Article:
Jack Baker is lost. Well, not really. However, after the sudden death of his mother and the move from Kansas to Maine with his naval captain father, Jack certainly feels lost. While Captain Baker is stationed at a local shipyard, Jack must attend Morton Hill Academy, a boarding school for boys. Accustomed to wheat fields and farmland, Jack finds adjusting to life by the sea challenging. All of his classmates are first rate sailors, including Early Auden, a mysterious boy who rarely comes to class and has a unique way of looking at the most ordinary things.
A bit of a recluse, Early has highly refined observation skills and an extremely underdeveloped sense of tact. Jack soon discovers, however, that Early is loyal, accepting and forgiving. When they accidentally are left alone at school during vacation, Early welcomes Jack's companionship on his adventure along the Appalachian Trail to track a great black bear. The challenges of living outdoors and the danger presented by some unsavory characters force Jack and Early to rely on their wits and each other. Along the way, the boys meet a variety of souls, all of them lost in one way or another. These encounters bring the boys face to face with their own sorrows and fears.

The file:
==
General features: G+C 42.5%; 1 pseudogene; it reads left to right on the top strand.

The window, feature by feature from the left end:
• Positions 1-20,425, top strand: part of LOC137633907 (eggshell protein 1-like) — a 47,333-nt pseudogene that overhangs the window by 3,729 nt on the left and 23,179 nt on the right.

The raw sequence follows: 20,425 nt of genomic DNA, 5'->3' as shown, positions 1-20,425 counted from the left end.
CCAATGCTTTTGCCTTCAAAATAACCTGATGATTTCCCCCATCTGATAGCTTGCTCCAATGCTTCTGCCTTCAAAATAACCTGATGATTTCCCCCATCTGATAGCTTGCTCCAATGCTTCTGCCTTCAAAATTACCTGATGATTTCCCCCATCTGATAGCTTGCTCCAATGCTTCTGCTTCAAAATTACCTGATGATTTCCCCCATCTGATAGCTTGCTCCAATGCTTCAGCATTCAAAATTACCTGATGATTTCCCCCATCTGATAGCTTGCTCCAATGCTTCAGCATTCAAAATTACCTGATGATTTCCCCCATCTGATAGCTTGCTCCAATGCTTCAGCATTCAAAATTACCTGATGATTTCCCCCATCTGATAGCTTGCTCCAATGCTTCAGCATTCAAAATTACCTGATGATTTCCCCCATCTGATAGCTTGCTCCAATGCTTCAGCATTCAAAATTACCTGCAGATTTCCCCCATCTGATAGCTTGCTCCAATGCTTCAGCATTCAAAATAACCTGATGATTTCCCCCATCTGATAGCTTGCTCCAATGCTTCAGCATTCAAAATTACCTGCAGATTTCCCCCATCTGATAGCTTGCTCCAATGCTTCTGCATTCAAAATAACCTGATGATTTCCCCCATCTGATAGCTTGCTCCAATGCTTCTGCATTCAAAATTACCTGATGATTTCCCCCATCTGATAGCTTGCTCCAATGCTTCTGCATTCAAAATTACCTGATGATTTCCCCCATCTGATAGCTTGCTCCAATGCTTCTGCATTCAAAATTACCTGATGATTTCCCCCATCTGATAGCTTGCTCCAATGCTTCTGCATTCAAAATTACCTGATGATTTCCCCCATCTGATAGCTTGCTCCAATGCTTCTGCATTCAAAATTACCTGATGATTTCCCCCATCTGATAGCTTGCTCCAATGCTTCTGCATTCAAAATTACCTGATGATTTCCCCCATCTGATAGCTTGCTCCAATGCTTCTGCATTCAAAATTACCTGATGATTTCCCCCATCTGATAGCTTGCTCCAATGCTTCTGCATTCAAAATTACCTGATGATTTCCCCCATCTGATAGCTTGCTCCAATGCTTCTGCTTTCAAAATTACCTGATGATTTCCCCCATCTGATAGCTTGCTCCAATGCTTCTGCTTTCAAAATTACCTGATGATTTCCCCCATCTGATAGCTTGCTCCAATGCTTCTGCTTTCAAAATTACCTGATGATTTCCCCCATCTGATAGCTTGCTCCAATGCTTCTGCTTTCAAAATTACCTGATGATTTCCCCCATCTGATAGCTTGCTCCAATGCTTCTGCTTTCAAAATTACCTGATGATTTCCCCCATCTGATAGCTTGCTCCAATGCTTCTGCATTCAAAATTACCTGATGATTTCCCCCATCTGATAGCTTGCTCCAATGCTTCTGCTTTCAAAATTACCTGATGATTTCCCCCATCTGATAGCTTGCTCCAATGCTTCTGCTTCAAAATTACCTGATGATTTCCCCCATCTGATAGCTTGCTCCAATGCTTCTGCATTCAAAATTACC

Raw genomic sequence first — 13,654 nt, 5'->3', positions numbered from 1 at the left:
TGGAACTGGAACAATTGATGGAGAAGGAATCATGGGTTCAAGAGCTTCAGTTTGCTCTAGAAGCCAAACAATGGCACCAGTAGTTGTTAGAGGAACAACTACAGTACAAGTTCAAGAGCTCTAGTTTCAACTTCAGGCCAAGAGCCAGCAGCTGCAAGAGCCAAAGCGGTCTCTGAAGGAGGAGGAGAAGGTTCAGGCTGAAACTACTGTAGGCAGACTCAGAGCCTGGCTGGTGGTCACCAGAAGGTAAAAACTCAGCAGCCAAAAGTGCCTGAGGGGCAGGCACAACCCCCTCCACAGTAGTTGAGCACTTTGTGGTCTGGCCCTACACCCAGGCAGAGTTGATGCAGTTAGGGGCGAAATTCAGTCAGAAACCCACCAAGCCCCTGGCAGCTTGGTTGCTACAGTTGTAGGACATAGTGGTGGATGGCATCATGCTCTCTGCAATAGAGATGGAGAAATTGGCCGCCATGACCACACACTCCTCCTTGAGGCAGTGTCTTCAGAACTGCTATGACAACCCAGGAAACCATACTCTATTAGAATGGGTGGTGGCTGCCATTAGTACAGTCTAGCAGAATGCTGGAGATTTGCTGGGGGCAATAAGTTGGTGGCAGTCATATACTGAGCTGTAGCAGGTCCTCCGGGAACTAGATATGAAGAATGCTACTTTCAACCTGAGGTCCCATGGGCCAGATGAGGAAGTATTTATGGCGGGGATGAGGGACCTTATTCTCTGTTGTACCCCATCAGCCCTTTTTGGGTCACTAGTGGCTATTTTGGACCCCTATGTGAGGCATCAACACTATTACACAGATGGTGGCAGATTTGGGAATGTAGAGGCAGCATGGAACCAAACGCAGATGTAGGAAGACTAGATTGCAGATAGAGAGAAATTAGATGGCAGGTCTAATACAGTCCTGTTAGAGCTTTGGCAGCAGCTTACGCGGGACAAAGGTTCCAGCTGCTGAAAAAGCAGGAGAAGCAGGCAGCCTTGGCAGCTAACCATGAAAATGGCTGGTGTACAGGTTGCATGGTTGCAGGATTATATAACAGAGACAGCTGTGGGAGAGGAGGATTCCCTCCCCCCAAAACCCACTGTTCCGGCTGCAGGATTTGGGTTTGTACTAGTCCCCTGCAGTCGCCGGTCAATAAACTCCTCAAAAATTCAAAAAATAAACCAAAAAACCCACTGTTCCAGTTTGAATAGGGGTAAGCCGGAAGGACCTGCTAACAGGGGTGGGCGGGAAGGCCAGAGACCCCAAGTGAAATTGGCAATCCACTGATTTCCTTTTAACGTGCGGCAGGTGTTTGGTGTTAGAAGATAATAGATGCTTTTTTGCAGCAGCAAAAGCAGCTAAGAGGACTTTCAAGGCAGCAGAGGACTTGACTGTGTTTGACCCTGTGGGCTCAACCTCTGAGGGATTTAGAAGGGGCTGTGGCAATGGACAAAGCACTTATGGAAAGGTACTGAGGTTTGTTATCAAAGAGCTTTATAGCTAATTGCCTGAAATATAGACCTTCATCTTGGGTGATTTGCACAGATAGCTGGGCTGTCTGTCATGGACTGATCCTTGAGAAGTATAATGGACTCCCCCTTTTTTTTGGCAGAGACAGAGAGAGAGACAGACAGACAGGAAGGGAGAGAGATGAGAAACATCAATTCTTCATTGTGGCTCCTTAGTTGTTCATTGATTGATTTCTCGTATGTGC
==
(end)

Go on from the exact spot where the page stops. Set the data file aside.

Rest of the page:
Jack's journey with his new friend teaches him to accept others and himself. The guilt and resentment he felt after his mother's death begin to sort themselves out, and he understands that his father loves him in his own way. Former Newbery award winner Clare Vanderpool takes a series of apparently unrelated details and ties them together neatly while keeping her readers guessing.
Jennifer Minicus is a mother and teacher currently living in Ridgewood, NJ.
This article is published by Jennifer Minicus
and MercatorNet under a Creative Commons licence. You may republish it or translate it free of charge with attribution for non-commercial purposes following these guidelines. If you teach at a university we ask that your department make a donation. Commercial media must contact us for permission and fees. Some articles on this site are published under different terms.